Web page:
Maggie Roche (1951-2017)

Maggie Roche, ©Irene Young, 1979
We don't usually do obituaries here at the Passengers in Time blog, but this time we'll make an exception for a remarkable and underrated artist. The pantheon of late sixties/early seventies pop and rock music continues to lose some of its brightest and best as 2017 gets underway. The obituaries section of April's Uncut magazine pays tribute to members of Can, The Allman Brothers, Mott the Hoople, King Crimson, Spooky Tooth and Man – not to mention that quirkiest of singer/songwriters Peter Sarstedt.  But I was particularly shocked and deeply saddened to read of the death of Maggie Roche. The 1979 album The Roches (featuring the perfect harmonies and highly original songwriting of the three sisters Maggie, Terri and Suzzy) is very close to my heart as the soundtrack to my first year away from home at university. Maggie, the eldest of the sisters, was responsible for writing the soaring, heartrending "Hammond Song" from that album and the wittily poignant "The Married Men".

When I as eighteen going on nineteen the three Irish-American sisters from New Jersey seemed to epitomise just how much fun could be had with acoustic guitars and a devil-may-care attitude. Their 1982 album Keep on Doing emboldened me and my friends to keep writing and playing music against the odds.

All three sisters seemed equally gifted songwriters yet The Roches never fully achieved mainstream success. Considered perhaps too twee for some tastes they resolutely continued to produce albums of elegantly-crafted, beautifully-observed songs. Maggie's contributions were often infused with an underlying sadness as well as a self-deprecating humour. She wrote the title track to their 1989 album Speak - a song about being lost for words – as well as the lovely "Broken Places".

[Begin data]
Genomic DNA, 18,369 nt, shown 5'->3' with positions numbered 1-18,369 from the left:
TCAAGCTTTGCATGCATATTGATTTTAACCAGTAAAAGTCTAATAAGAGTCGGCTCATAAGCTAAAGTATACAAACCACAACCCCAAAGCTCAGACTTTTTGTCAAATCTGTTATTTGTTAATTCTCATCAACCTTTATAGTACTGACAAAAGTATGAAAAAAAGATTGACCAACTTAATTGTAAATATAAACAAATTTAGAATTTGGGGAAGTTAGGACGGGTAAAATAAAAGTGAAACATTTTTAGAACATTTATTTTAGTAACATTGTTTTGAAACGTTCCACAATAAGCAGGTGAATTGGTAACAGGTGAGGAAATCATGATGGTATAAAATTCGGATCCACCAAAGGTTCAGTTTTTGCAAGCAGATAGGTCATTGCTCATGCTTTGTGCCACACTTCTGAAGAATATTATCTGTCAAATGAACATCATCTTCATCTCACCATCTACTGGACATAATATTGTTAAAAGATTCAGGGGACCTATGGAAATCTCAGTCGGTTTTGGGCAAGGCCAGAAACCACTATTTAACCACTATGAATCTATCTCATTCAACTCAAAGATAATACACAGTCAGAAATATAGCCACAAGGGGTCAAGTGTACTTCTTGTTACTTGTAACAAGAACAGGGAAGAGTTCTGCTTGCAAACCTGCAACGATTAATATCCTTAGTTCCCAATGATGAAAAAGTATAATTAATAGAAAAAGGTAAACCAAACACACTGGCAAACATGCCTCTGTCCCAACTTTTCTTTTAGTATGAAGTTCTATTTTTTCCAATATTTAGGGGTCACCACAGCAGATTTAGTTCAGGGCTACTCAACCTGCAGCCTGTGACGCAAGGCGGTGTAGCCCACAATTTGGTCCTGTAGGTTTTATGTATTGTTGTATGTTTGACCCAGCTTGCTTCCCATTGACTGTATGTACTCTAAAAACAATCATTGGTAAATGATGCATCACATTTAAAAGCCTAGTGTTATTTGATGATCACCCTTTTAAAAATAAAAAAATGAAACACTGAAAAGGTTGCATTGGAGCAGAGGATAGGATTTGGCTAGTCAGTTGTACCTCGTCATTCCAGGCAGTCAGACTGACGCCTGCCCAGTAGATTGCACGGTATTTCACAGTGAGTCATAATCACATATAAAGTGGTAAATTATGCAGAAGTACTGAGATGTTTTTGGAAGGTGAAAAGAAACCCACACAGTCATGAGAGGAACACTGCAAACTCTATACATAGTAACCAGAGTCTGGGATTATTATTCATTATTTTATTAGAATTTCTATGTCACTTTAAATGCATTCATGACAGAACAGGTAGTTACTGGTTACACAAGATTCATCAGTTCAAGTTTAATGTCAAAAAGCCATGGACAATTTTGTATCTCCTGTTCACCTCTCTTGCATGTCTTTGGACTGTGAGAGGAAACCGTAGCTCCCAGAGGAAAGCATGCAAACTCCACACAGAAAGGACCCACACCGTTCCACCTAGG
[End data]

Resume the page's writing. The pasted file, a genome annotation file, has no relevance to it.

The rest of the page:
If the music of The Roches has passed you by then I suggest you explore their back catalogue and discover what the New York Times described, in their obituary of Maggie Roche, as a "pop-folk songwriting style that could be droll or diaristic, full of unexpected melodic turns."

Wednesday, 1 March 2017

Portable ecstasies – Wordsworth's spectacles and square oranges

Derwentwater (c) Tony Gillam
Perhaps the more dramatic the landscape you inhabit, the more romantic the literature you produce. Think of the Brontës and their West Yorkshire moors ... and, of course, the Wordsworths – William and his sister Dorothy – (not forgetting their good friend Coleridge) and the English Lake District. The grandeur of Derwentwater and Grasmere, even in chilly February, is always inspirational but it was the small domestic details of Wordsworth's life on display at Dove Cottage and the adjoining museum that captured my imagination. Here you can see the poet's special writing chair which had flat armrests to use as a writing surface – because Wordsworth hated sitting at a desk. And here, also, his blue-lensed spectacles, more redolent somehow of John Lennon than of the author of The Prelude. It's easy to imagine, with the heady Lakeland air all around and an opium-induced haze (courtesy of friends like Coleridge and De Quincey), Wordsworth squinting at the world through blue-tinted glasses and inadvertently laying the foundations not only of Romanticism but of psychedelia too.